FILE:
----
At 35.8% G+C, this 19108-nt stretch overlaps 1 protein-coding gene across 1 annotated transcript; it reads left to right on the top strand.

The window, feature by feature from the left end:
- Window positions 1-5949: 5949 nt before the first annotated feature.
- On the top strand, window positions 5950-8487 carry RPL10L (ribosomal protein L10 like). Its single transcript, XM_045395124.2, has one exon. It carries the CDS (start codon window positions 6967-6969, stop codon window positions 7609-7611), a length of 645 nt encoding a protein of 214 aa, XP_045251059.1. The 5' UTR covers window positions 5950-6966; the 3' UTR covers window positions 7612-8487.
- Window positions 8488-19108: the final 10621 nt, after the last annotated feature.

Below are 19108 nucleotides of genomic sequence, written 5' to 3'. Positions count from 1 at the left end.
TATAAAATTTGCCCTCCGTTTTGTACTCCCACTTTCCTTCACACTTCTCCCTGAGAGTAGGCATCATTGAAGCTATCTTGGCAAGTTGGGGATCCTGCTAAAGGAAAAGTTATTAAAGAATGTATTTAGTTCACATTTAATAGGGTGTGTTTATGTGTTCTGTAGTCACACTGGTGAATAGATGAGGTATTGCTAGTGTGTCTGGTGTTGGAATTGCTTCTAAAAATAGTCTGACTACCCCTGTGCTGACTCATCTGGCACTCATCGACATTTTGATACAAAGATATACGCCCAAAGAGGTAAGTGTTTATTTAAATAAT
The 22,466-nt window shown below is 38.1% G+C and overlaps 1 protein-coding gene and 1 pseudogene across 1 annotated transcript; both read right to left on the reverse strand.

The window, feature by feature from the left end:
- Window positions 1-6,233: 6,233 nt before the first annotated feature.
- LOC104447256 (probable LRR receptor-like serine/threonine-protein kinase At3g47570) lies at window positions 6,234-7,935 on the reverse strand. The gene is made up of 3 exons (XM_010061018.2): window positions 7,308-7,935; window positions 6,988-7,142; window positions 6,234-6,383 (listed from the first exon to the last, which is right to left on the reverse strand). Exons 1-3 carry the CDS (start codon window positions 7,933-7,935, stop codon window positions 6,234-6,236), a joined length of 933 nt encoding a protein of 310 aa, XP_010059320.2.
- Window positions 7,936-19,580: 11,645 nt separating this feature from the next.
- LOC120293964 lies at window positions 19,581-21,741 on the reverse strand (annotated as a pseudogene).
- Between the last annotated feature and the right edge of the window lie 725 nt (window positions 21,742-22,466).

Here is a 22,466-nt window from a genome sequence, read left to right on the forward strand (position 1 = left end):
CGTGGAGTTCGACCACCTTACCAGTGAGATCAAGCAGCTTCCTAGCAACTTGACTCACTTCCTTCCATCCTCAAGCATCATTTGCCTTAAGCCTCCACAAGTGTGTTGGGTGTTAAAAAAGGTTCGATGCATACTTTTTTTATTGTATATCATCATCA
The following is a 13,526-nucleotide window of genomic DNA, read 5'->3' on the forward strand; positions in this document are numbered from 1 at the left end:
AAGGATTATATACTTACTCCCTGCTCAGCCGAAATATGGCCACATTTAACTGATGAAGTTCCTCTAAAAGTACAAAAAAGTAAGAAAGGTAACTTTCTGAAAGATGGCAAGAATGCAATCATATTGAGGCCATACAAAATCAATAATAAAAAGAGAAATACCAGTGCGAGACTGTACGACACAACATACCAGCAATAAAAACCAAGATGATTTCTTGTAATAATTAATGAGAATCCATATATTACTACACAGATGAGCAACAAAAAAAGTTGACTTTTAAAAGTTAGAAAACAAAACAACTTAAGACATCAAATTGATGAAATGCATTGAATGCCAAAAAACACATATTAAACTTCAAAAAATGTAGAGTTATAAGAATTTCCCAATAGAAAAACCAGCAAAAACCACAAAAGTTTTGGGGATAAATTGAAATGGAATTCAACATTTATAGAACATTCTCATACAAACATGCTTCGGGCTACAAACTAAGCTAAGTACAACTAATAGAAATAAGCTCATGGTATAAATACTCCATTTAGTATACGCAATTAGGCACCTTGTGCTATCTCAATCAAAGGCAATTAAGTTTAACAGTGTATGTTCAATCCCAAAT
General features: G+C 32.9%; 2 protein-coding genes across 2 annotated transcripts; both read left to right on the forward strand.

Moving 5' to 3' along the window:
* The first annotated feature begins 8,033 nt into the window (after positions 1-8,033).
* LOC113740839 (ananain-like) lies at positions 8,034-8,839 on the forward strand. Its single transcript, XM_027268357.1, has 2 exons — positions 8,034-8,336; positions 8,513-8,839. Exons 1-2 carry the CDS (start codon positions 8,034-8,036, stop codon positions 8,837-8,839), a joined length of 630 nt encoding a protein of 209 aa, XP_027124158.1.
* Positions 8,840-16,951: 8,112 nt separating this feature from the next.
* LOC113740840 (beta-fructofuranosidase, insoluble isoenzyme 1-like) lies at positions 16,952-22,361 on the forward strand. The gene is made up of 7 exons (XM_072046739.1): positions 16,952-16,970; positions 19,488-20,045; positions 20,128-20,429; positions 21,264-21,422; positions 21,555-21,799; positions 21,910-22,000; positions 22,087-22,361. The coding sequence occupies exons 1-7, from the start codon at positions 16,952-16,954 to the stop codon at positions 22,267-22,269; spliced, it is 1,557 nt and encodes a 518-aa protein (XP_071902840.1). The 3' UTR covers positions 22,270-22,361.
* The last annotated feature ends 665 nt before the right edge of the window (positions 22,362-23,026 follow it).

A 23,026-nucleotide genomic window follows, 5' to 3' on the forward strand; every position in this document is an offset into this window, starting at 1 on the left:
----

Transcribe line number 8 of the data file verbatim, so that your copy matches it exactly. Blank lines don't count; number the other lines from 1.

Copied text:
The 22,466-nt window shown below is 38.1% G+C and overlaps 1 protein-coding gene and 1 pseudogene across 1 annotated transcript; both read right to left on the reverse strand.